He probably needs more practice at doing demoing of code on stage as he didn't handle that part very well. It was hard to follow when he walked us through the code.
I mean, I have watched Scott Wlaschin material on railway oriented programming which is the same concept, and I have experimented with it in F# so I think I already know the ROP quite well.
I consider myself an expert in C#.
So I think I came really well prepared, still I had a hard time following the code presented.
But if you decide to watch the recording, don't dismiss his ideas because of the somewhat lacking presentation. At least go to the source code on github and study that before you make up your mind, I really think he has some good ideas.

Hands On: Suave, Fake

Tomas Petricek

Suave is a web server implemented in F# and this Hands On session was lead by no less than the great Tomas Petricek. This was topped when also Wlaschin joined us in the room. I have to admit I felt a bit star struck sitting in a such a small room with these great minds.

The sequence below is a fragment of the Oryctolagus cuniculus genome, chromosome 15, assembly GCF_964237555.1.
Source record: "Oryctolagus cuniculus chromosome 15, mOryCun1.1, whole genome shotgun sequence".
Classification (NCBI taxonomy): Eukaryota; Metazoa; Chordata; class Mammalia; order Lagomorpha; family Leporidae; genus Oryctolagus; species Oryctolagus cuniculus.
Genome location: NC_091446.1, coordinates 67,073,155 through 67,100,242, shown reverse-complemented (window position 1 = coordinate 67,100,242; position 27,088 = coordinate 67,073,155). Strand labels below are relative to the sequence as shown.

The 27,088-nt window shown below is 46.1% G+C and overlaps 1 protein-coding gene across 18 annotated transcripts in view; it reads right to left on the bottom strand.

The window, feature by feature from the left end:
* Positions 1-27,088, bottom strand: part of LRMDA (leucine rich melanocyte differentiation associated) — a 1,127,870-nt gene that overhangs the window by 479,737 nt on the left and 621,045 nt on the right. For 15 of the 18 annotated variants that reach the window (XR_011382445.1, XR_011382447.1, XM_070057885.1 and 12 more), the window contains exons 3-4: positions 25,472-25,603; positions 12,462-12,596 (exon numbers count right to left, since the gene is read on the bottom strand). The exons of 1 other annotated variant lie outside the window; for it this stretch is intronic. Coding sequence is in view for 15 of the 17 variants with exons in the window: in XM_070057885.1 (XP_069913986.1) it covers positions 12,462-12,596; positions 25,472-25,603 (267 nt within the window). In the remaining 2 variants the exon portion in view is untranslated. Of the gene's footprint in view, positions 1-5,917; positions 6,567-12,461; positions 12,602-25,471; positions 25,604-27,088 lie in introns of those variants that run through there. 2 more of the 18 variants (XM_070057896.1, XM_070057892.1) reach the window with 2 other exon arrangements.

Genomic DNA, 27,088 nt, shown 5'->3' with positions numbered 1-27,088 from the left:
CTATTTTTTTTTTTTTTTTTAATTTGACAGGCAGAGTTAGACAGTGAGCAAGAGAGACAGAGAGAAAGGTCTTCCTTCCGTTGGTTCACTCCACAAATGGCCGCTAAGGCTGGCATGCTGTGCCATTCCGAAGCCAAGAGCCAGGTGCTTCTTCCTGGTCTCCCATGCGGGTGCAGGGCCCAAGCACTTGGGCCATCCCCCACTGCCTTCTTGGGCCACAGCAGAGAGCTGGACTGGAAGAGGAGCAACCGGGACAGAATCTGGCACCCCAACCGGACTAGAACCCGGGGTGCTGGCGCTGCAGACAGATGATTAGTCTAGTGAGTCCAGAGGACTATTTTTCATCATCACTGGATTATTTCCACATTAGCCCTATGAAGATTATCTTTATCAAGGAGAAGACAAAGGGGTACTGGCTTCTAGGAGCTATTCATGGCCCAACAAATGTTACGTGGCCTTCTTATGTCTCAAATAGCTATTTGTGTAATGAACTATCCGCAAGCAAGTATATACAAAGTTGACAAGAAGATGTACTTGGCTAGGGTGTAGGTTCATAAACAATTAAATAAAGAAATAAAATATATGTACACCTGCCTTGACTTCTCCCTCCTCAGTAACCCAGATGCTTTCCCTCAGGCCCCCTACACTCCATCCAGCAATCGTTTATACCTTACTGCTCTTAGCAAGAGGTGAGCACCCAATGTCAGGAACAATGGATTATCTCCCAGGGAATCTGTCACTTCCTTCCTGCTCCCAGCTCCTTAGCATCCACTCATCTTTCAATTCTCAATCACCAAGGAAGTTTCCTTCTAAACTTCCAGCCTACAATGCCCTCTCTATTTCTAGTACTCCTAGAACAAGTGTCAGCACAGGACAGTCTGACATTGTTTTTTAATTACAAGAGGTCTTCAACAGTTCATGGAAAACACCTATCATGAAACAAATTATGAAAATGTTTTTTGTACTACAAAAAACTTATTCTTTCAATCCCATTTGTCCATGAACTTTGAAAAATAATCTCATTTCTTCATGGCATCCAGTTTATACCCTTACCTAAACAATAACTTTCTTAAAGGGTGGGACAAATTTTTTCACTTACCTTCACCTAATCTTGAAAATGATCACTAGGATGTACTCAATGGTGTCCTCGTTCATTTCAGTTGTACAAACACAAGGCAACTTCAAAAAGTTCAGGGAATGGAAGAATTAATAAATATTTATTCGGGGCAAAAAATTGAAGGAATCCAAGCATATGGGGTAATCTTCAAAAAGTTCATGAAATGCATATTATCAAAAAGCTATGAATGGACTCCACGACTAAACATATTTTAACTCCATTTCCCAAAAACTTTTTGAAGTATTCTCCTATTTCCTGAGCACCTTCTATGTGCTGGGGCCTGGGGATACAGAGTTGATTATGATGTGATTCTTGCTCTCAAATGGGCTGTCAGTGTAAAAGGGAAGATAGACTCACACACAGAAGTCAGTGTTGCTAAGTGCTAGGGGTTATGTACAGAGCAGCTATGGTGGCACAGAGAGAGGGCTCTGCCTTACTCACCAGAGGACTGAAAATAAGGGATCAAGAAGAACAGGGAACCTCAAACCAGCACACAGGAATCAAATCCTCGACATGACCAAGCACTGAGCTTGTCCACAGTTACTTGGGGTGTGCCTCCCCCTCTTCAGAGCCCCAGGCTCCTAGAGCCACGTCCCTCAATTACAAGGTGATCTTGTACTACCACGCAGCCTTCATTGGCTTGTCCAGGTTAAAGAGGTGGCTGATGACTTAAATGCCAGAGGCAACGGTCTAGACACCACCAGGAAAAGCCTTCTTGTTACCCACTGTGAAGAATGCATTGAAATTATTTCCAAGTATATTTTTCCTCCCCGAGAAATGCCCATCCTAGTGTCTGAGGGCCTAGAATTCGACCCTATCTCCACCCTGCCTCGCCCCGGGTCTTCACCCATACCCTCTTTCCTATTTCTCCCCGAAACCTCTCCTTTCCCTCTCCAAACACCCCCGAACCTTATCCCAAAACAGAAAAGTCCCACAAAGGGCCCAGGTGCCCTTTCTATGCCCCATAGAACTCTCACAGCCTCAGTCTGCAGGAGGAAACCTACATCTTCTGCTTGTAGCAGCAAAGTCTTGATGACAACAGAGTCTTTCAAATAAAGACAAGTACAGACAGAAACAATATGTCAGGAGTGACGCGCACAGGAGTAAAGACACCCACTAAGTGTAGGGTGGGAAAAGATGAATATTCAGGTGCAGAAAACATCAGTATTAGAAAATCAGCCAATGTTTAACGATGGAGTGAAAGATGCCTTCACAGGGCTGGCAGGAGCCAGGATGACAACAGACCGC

Tomas gave an intro to Suave and the we started coding.
I had not tried coding using the Suave library before this, but we got quickly got going and I recommend anyone to have a look at Suave.
The hands on was of course not recorded so you will not be able to watch this session, but both Hanselmans recent post and the Suave website are good places to start if you want to have a look at this. Petrecek has published the code we used as a starting point here.

I missed "The Silver Bullet Syndrome" among others because of the Suave session. There was quite a lot of talk about it so I suppose it must have been pretty good. Definitely a talk to watch when available.

FAKE - A DSL for build tasks

Steffen Forkman

Yet another great talk. Fake is a F# based build automation system. It provides functionality much like Make and Rake and Forkman gave a very good introduction to it during this talk. He even did a live, on stage release of a new version of the tool and a visual studio extension for it.